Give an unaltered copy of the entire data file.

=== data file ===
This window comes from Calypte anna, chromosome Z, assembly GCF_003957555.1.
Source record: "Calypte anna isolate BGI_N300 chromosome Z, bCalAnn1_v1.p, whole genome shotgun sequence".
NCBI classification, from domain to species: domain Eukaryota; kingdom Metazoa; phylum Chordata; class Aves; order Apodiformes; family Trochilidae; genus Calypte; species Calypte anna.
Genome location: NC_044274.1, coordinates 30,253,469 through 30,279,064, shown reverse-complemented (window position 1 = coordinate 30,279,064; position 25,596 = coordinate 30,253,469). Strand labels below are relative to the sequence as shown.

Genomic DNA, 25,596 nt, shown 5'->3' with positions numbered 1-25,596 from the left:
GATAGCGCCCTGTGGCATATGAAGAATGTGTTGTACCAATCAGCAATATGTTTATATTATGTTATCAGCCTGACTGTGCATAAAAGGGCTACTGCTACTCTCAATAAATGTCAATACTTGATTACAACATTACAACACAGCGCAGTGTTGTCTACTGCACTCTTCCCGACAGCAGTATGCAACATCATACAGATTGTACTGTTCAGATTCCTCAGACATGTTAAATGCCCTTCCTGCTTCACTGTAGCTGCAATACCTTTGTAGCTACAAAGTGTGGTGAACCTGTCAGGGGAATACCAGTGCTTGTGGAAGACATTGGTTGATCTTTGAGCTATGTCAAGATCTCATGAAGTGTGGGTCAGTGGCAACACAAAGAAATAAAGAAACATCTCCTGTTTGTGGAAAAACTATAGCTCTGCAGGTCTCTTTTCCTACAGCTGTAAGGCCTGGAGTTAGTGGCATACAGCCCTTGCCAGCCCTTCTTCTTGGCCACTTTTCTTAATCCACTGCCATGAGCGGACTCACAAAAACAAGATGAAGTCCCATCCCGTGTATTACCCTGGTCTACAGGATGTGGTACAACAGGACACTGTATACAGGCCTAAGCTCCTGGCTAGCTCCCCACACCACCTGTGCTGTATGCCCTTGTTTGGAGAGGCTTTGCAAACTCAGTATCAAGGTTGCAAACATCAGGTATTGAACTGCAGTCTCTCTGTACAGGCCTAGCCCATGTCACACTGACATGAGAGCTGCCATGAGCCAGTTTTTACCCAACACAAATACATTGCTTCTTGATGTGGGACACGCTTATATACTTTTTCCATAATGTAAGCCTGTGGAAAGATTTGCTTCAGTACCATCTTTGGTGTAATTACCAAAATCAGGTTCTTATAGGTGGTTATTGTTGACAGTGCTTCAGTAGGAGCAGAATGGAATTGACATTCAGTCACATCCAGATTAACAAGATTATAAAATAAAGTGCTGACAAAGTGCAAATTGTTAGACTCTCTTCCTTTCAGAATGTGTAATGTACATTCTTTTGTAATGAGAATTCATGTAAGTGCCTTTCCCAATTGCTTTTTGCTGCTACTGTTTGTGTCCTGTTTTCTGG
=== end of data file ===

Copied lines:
This window comes from Calypte anna, chromosome Z, assembly GCF_003957555.1.
Source record: "Calypte anna isolate BGI_N300 chromosome Z, bCalAnn1_v1.p, whole genome shotgun sequence".
NCBI classification, from domain to species: domain Eukaryota; kingdom Metazoa; phylum Chordata; class Aves; order Apodiformes; family Trochilidae; genus Calypte; species Calypte anna.
Genome location: NC_044274.1, coordinates 30,253,469 through 30,279,064, shown reverse-complemented (window position 1 = coordinate 30,279,064; position 25,596 = coordinate 30,253,469). Strand labels below are relative to the sequence as shown.

Genomic DNA, 25,596 nt, shown 5'->3' with positions numbered 1-25,596 from the left:
GATAGCGCCCTGTGGCATATGAAGAATGTGTTGTACCAATCAGCAATATGTTTATATTATGTTATCAGCCTGACTGTGCATAAAAGGGCTACTGCTACTCTCAATAAATGTCAATACTTGATTACAACATTACAACACAGCGCAGTGTTGTCTACTGCACTCTTCCCGACAGCAGTATGCAACATCATACAGATTGTACTGTTCAGATTCCTCAGACATGTTAAATGCCCTTCCTGCTTCACTGTAGCTGCAATACCTTTGTAGCTACAAAGTGTGGTGAACCTGTCAGGGGAATACCAGTGCTTGTGGAAGACATTGGTTGATCTTTGAGCTATGTCAAGATCTCATGAAGTGTGGGTCAGTGGCAACACAAAGAAATAAAGAAACATCTCCTGTTTGTGGAAAAACTATAGCTCTGCAGGTCTCTTTTCCTACAGCTGTAAGGCCTGGAGTTAGTGGCATACAGCCCTTGCCAGCCCTTCTTCTTGGCCACTTTTCTTAATCCACTGCCATGAGCGGACTCACAAAAACAAGATGAAGTCCCATCCCGTGTATTACCCTGGTCTACAGGATGTGGTACAACAGGACACTGTATACAGGCCTAAGCTCCTGGCTAGCTCCCCACACCACCTGTGCTGTATGCCCTTGTTTGGAGAGGCTTTGCAAACTCAGTATCAAGGTTGCAAACATCAGGTATTGAACTGCAGTCTCTCTGTACAGGCCTAGCCCATGTCACACTGACATGAGAGCTGCCATGAGCCAGTTTTTACCCAACACAAATACATTGCTTCTTGATGTGGGACACGCTTATATACTTTTTCCATAATGTAAGCCTGTGGAAAGATTTGCTTCAGTACCATCTTTGGTGTAATTACCAAAATCAGGTTCTTATAGGTGGTTATTGTTGACAGTGCTTCAGTAGGAGCAGAATGGAATTGACATTCAGTCACATCCAGATTAACAAGATTATAAAATAAAGTGCTGACAAAGTGCAAATTGTTAGACTCTCTTCCTTTCAGAATGTGTAATGTACATTCTTTTGTAATGAGAATTCATGTAAGTGCCTTTCCCAATTGCTTTTTGCTGCTACTGTTTGTGTCCTGTTTTCTGG